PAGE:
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Nevada’s Background Check Law Declared “Unenforceable”

Nevada’s Background Check Law Declared “Unenforceable”

Last summer and fall, we repeatedly warned Nevadans of the dangers of Question 1—the so-called “universal” background check proposal that was on the statewide ballot. We warned how the poorly written initiative, which was drafted without input from law enforcement, would criminalize law-abiding gun owners for common activities and not affect violent criminals. We even pointed out that the initiative was opposed by a majority of the county sheriffs, the governor and the state attorney general .The main point of the letter stated: “…the recent passage of the Nevada legislation regarding background checks for private sales cannot dictate how federal resources are applied.”

In the end, however, gun-ban billionaire Michael Bloomberg pumped millions of dollars into a massive misinformation campaign (talk about “fake news”), and swayed just enough voters for the initiative to pass. Question 1 failed in every Nevada county except Clark County, which, pushed it to passage by less than 1 percent. It was set to take effect on Jan. 1.

In the latest news, however, just last week Nevada Attorney General Adam Paul Laxalt declared the new law to be “unenforceable.” Here’s what happened.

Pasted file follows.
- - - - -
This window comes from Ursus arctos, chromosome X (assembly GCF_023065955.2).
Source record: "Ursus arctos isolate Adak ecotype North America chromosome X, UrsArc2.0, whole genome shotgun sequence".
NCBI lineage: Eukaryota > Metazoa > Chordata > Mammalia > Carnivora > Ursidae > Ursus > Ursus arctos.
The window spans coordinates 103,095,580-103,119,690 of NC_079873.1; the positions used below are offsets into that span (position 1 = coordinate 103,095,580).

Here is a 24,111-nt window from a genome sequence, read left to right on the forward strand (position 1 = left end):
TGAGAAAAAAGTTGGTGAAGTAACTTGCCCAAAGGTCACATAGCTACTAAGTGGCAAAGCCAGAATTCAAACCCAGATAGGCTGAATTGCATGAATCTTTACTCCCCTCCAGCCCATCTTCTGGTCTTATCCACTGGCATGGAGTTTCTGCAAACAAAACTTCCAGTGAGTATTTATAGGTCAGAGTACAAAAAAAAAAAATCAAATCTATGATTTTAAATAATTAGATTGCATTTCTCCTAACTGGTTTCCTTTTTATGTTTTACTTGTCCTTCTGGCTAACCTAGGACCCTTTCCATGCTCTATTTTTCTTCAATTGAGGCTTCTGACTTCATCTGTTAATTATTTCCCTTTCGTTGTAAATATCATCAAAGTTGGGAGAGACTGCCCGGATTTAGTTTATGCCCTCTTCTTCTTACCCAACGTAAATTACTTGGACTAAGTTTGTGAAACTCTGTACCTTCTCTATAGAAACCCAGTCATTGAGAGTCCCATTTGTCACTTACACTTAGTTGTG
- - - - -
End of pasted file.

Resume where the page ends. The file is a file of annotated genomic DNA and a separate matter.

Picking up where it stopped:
As written, Question 1 is worded so that dealers conducting background checks for private sales must do so through the National Instant Criminal Background Check System (NICS). Apparently, however, nobody ever talked to the feds about that.

In mid-December, the Federal Bureau of Investigation sent a letter to the Nevada Department of Public Safety saying, in short, that the FBI would not conduct background checks on private firearm transfers as called for in the new law. The main point of the letter stated: “…the recent passage of the Nevada legislation regarding background checks for private sales cannot dictate how federal resources are applied.”

The FBI’s statement forced the state attorney general’s office to take another look at the new law.

“The Background Check Act mandates that the FBI conduct all background checks for personal transfers,” Monica Moazez, spokeswoman for the attorney general’s office, said in a statement. “The FBI, on Dec. 14, informed the Department of Public Safety that it will not conduct these background checks. Accordingly, the official Attorney General Opinion concludes that without this central feature … the Background Check Act cannot commence.”

For now, the ill-advised scheme is dead in the water.

AG Laxalt’s opinion expanded on that point.

“Under longstanding legal principles, Nevadans are not required to perform the impossible, and therefore excused from compliance with the Act’s background check requirement unless and until the FBI changes its position set forth in its Dec. 14, 2016, letter,” he wrote.

For now, the ill-advised scheme is dead in the water. And while it’s likely anti-gun legislators will try to address the issue in the state’s upcoming legislative session, under Nevada State law, laws passed by ballot initiative cannot be altered for three years.

Robert Uithoven, director of NRA Nevadans for Freedom, summed up the entire situation best.

“This is what happens when you allow uninformed, out-of-state groups that prey on people’s emotions to write your laws,” Uithoven said in a statement.

Rest assured that we’ll continue covering Nevada’s Question 1 as the situation develops further.

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